Mason ft Keeler. Poll's. New Haven. 

Masons. Four, Main St., Peoria, 111. 

Mathleu, Juggling, Grand, Hamilton, O. 

Mathews, Joca. Yankee Doodle Girls, B. R. 

Maxwell ft Dudley, 106 W. 96. N. Y. 

May, Arthur O., P. O. Box 523, Horman, Okla. 

May, Bthel. Majestic, Dtlca. 

Mayer, Robert, Moon Light Maids. 

Mayne. Elizabeth. Harry Bryant's. B. R. 

McAroy, Harry, Bijou, Philadelphia. 

McCabe. Jack. Century Girls, B. R. 

McOabe ft Peters, Richmond Hotel. Chicago. 

McCarthy, Myles, Union Hotel, Chicago. 

McOarrers, The, 2833 Dearborn, Chicago. 

McConnell ft Simpson. Majestic, Little Bock. 

McCoy. Nellie, 667 W. 124, N. Y. 

McCree Davenport Troupe. Hagenbeck-Wallsce. 

McOullough, Walter, Alexander Hotel, Chicago. 

McCune ft Grant, 8 Banton, Pittsburg, Pa. 

McFarland. Frank, 811 W. 142, N. Y. 

McFarland ft McDonald. Colonial Belles, B. R. 

McCauley, Joe, Wonderland. Minneapolis, lndef. 

McGlnnls Bros., 75 Bradford, Springfield, Mass. 

McOrsth ft Paige, 58 Wash., Mlddletown, Coon. 

McGregor. Lara, Grand, Altoons, Pa., lndef. 

McKlnley, Neil, Jersey Lilies, B. B. 

McLaughlin, L. Clair, Sheridanrille, Pa. 

McLeod, Andy, Kentucky Belles, B. B, 

McMshon's Watermelon Girls, G. O. H., Syracuse. 

McNaughtons, The. Alhambra, N. Y. 

McWllHama, G. B.. Keith's, Portland. Me. 

Meaney, Lottie, ft Co., 7 Blm, Charleston, Mass. 

MelTllle ft Hlggins, 272 So. 2d, Brooklyn. 

Melrose, William, Barnum ft Bailey, C. B. 

Melroy Trio, 97 Park, Chicago. 

Melvln Bros., Kentucky Belles, B. B. 

Menstlsns. The, Barnnm ft Bailey, C. B. 

Merrttt, Raymond, Empire, Los Angeles, lndef. 

Merrlman Sisters, 912 Bellefontain, Indianapolis. 

Meers Sisters, Barnnm ft Bailey, 0. R. 

Metsettiea, Ten, Barnum ft Bailey, C. R. 

Mesano Troupe. Campbell Bros., C. R. 

Mlddteton, Gladya, Olympic, So. Bend. 

Mlddleton, Minnie. Los Angeles, Cal. 

Mleakoff Troupe, Star, Toronto. 

Mlgnon, Helene. Bmplre, St. Paul, lndef. 

Mills, Joe. Rollickera, B. R. 

Mills. Wm.. 20th Centnry Maids, B. R. 

Millard. Frank, Lady Birds, B. B. 

Millard Bros., Crackerjscks, B. R. 

Mlllmsn Trio. Krystsll Pstece, Lelpslg, Ger. 

Mlllership Sisters, Watson's. B. R. 

Miller, Blisabeth. 1726 W. 81 PI., Cleveland. 

Miller, Grace, Phillips', Richmond, Ind., lndef. 

Miller ft Bgan, Mystic, Carthage, N. Y. 

Miller Sisters, Gay Morning Glories, B. R. 

Mills ft Lewis, 114 B. 11, N. Y. 

Mills ft Morris, Clarendon Hotel, N. Y. 

Mlley. Kathryn, Keith's, Fall River. 

"Military Octette," Maryland. Baltimore. 

Mllmsrs, The. Gem, Monongshela, Pa.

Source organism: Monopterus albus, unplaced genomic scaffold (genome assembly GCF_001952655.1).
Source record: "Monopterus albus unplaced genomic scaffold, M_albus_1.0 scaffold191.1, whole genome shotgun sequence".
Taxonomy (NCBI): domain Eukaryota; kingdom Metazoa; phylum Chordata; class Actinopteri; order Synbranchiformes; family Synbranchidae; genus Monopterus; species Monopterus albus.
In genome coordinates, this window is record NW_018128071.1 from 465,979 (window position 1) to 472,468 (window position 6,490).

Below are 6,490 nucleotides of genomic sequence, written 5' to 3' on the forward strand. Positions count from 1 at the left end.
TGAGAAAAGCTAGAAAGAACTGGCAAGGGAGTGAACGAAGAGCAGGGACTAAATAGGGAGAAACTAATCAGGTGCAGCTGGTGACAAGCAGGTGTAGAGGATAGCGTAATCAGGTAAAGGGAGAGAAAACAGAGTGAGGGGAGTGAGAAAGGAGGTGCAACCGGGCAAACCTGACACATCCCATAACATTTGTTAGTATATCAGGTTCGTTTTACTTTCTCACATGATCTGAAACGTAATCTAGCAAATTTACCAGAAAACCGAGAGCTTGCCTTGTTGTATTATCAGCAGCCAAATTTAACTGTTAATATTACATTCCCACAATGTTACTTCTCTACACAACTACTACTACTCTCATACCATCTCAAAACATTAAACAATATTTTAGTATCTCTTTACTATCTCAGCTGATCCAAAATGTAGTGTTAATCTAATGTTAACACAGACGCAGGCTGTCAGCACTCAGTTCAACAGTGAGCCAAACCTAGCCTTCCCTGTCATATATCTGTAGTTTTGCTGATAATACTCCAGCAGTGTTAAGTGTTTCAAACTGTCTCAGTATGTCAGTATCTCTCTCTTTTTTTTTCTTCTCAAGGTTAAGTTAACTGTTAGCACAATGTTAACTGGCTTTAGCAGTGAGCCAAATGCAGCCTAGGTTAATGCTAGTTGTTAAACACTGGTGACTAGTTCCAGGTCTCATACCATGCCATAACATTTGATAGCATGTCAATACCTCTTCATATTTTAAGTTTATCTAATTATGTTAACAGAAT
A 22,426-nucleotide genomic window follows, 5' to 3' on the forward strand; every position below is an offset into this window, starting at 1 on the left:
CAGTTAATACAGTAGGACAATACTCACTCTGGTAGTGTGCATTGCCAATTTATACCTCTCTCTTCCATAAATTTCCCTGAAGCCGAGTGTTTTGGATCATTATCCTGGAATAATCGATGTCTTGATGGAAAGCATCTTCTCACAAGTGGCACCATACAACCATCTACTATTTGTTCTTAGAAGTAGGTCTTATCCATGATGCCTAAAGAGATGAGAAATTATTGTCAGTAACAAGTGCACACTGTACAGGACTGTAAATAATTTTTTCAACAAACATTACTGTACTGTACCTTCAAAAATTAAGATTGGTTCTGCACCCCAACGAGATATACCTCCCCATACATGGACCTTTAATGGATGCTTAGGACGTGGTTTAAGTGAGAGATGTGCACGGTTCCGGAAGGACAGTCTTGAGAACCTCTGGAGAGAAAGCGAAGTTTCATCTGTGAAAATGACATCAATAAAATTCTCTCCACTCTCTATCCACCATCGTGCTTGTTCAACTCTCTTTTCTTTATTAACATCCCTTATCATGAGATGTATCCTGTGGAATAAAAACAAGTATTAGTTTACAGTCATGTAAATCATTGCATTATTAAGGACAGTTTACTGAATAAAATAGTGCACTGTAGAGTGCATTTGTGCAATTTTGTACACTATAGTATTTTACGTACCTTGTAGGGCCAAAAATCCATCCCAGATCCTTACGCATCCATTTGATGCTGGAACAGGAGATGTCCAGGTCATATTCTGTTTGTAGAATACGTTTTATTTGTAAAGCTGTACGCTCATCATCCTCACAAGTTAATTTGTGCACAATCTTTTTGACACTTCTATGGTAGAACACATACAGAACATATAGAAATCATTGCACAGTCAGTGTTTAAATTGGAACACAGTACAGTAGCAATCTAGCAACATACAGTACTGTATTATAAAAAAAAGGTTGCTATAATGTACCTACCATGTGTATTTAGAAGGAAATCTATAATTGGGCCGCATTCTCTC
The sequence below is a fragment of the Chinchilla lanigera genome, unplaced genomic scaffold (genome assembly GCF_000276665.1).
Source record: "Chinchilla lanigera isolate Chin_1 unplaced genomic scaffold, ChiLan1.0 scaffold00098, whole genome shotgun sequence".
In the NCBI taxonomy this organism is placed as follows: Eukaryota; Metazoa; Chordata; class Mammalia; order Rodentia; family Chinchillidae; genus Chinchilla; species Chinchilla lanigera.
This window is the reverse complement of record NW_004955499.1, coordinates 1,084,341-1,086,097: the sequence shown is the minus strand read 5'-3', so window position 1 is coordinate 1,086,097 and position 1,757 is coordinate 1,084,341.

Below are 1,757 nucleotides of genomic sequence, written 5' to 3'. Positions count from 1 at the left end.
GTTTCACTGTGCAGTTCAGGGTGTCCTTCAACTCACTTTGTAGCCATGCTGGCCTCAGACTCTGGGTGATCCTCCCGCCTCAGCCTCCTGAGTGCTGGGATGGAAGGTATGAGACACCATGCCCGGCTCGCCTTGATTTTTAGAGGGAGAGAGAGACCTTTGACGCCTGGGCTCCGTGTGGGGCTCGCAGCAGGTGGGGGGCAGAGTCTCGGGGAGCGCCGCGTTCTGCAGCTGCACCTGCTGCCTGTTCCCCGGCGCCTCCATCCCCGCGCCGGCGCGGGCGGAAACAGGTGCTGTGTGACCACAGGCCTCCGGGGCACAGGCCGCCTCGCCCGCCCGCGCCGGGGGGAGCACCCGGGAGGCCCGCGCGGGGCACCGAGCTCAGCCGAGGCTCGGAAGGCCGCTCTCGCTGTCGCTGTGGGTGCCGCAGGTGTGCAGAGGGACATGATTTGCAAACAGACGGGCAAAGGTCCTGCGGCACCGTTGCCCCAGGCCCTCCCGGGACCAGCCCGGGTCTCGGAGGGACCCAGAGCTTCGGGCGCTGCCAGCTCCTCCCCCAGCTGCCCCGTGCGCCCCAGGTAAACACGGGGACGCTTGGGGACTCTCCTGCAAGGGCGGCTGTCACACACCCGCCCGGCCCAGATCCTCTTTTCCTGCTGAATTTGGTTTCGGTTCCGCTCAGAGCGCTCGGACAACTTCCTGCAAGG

Milton ft De Long Sisters, Orpheum. Rockford, 111. 

Miner ft Coleman, 201 W. ISO. N. Y. 

Mitchell ft Cain, 611 Sterling PL, Brooklyn. 

Mitchell Sisters, Monarch, Lawton, Okla., lndef. 

Mitchell ft Qulnn, 20 Bay 26, Bensonhurst, L. I. 

Monroe, George, 1568 Broadway, N. Y. 

Monahans, Dancing, Marlboro. Marlboro, Maas. 

Monte, AL. 8888 Hamilton. Philadelphia. 

Montambo ft Hurl Falls, Bmplre, B. B. 

Montrose, Louise, Hsrrtshurg, Pa. 

Montague's Cockatoos, 54 W. 26, N. Y. 

Montgomery, Geo. P., Lyric, Hot Springs, lndef. 

Montgomery ft Moore, 1009 Buttonwood, Phils. 

Mont ray, 814 Western Are., Allegheny, Pa. 

Mooney, Harry J., Barnum ft Bailey C. R. 

Mooney ft Holbein, Stoke-on-Trent, Eng. 

Moore ft Dillon, Fay Foster, B. R. 

Moore, Tom, Colonial, Lawrence, Mass. 

Moorehead. Harry (Dreamland), Norfolk, Va. 

Morette Sisters. 1587 Lee, Philadelphia. 

Morgan, Lou, Parisian Belles, B. B. 

Morris ft Morton, Dainty Duchess, B. B. ' 

Morre, Chas., Lady Birds, B. B. 

Morre, Helen J., Night Owls. B. B. 

Morrelle Marie, 1807% Main, Parsons, Kss. 

Morris ft Hemmingusy, Grand, Indianapolis. 

Morrison, Geo. N., Temple, Revere Besch, Mi 

Morse, Billy, Anheuser's, Aberdeen, Wash., lndef. 

Morse-Bon, Orpheum, Allentown. 

Moto-Glrl, Bennett's. Ottawa. 

Morton. Jamea J.. 147 W. 45, N. Y. 

Morton. Ed., BolUckers, B. R. 

Muchlners, The. Valley Junction, la. 

Mullen ft Corell, Haymarket, Chicago. 

Mulllnl Sisters, Washington Society Girls, B. B. 

Munger, Mort. M., Frankfort, Ind. 

Murphy ft Andrews 116 Washington PL, N. Y. 

Murphy ft Msgee, Ideals. B. R. 

Murphy ft Palmer, 809 3d Are., N. Y. 

Murphy ft Willard. 006 No. 7th, Philadelphia. 

Murphy, Geo. P., Tiger Lilies, B. B. 

Murray, Blisabeth M.. Orpheum, Kansas City.